Toyota has moved into the growing niche for sub-compact SUVs with the Yaris Cross, a jacked-up, toughed-up version of the Yaris.
This one is chasing customers looking for a cross-city hatchback with some adventure appeal, maybe not for tackling the Birdsville track but a reliable companion to reach a far-off hiking trail or bird-watching hide.
The Yaris Cross, with extra body cladding around wheel arches and door sills so you know it’s a rugged little mite, sits up with 170mm of ground clearance. Go to the all-wheel drive versions and there’s a traction control system to help tackle rough or slippery surfaces.
Among nine variants, there’s the choice of two-wheel drive or all-wheel drive, 1.5 litre petrol motor or hybrid 1.5 with electric motor plus three levels of equipment. Recommended prices – before on-road costs – range from $26,990 to $37,990.
The baby Toyota is a little longer in the wheelbase and a little wider in the track than a standard Yaris, with slightly bigger body and more interior space. It’s okay up front but while headroom is good in the back seat, knee and leg room are a bit squeezy for full-sized adults. Rear cargo space is reasonable, and the back seat can be split three ways to be folded down, which is handy.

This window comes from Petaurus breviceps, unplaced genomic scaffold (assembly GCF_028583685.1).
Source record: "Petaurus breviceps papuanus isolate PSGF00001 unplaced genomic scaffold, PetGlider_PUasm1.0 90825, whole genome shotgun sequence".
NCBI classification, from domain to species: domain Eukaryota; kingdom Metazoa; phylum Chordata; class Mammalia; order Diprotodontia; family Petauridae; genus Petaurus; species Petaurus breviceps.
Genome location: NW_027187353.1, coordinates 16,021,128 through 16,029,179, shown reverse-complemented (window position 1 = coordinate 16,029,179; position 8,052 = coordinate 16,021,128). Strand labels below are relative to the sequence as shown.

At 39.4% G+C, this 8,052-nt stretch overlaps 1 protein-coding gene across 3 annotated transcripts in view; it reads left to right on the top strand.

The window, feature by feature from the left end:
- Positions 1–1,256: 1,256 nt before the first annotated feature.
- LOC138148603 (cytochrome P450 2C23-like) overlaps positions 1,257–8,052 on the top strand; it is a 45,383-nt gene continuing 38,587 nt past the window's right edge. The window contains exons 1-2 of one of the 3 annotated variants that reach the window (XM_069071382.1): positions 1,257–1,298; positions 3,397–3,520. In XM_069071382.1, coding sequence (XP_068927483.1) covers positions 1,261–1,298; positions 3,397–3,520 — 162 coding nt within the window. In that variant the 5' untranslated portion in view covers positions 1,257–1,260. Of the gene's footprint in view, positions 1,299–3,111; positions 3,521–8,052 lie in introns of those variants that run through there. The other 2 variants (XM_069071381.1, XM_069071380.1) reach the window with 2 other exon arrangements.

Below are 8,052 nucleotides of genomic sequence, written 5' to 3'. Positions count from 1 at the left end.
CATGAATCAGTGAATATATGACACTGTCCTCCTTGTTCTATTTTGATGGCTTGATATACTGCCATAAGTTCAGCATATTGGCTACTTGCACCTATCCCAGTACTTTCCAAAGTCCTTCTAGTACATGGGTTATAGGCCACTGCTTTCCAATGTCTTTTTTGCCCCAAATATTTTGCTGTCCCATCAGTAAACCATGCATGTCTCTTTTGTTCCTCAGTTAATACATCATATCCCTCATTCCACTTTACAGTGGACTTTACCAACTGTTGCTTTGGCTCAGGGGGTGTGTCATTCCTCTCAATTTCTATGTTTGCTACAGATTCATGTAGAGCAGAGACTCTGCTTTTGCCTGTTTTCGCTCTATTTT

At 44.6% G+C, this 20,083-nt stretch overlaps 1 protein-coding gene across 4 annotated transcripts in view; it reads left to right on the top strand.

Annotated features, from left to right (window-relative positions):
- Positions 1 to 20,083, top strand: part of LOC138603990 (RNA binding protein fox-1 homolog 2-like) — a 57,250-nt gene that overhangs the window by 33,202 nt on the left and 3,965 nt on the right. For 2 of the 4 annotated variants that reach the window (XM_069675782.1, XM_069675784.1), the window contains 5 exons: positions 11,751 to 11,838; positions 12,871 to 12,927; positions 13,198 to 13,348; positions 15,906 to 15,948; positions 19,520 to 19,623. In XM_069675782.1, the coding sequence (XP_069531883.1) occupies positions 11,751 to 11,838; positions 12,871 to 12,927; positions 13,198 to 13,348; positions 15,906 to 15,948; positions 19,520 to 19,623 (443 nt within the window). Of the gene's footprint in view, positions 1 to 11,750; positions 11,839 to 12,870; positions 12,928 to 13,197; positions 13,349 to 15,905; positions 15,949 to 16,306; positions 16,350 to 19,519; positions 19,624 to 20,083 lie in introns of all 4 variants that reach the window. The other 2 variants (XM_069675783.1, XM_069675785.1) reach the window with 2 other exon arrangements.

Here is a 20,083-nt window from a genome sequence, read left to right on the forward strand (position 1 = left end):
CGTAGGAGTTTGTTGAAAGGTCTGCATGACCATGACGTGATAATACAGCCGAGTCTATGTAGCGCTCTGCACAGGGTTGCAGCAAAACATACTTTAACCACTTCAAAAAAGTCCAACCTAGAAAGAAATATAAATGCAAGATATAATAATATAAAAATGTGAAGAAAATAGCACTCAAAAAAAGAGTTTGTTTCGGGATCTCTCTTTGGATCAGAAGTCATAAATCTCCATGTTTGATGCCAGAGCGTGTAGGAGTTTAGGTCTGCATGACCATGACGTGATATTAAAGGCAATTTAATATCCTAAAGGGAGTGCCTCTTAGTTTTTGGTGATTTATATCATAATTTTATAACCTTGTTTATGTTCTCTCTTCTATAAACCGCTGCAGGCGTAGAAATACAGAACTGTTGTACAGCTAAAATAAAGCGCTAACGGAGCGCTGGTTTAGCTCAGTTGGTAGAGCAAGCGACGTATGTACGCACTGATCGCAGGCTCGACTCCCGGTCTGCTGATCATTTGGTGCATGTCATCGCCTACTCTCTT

It’s a very practical interior, albeit not very plush with a deal of hard plastic surfaces although there’s a fair range of storage spots.
There’s not too much missing from the base GX model. It carries safety and convenience gear from eight airbags to a pre-collision system, lane warnings and an infotainment screen for Bluetooth connectivity and all.
Move to the GXL and you add satellite navigation and blind spot monitoring plus rear cross traffic alert. This last one can be a godsend in a Bunnings car park on Saturday morning.
An all-wheel drive, hybrid GXL version of the Yaris Cross might well be the pick of the litter. It has city-soft steering and understeer but good grip; it runs a Constantly Variable Transmission that can grumble under load but generally well handles the petrol-electric power.
It will sit on a highway, or tackle a gravel road, at reasonable speeds and, with mixed use, still return around 5 litres for 100km.
That version is not cheap at $35,000, but if looking for a compact SUV which will handle a range of needs, in and out of town, Toyota’s Yaris Cross has fair appeal backed by a five-year warranty with seven years for the engine and drivetrain plus up to 10 years for the hybrid battery.
The interior’s not that flash. There’s no spare tyre – just a tin of filler goo – and the 85kW is never overwhelming.
Still, the Yaris Cross has some character in its weekend-tuff-mudder body style plus some dirt-road credibility not always found among today’s tribe of SUVs.
But don’t forget about Toyota’s bigger RAV4. Some versions aren’t far off the Cross on prices and it’s a bigger machine for getting further out of town.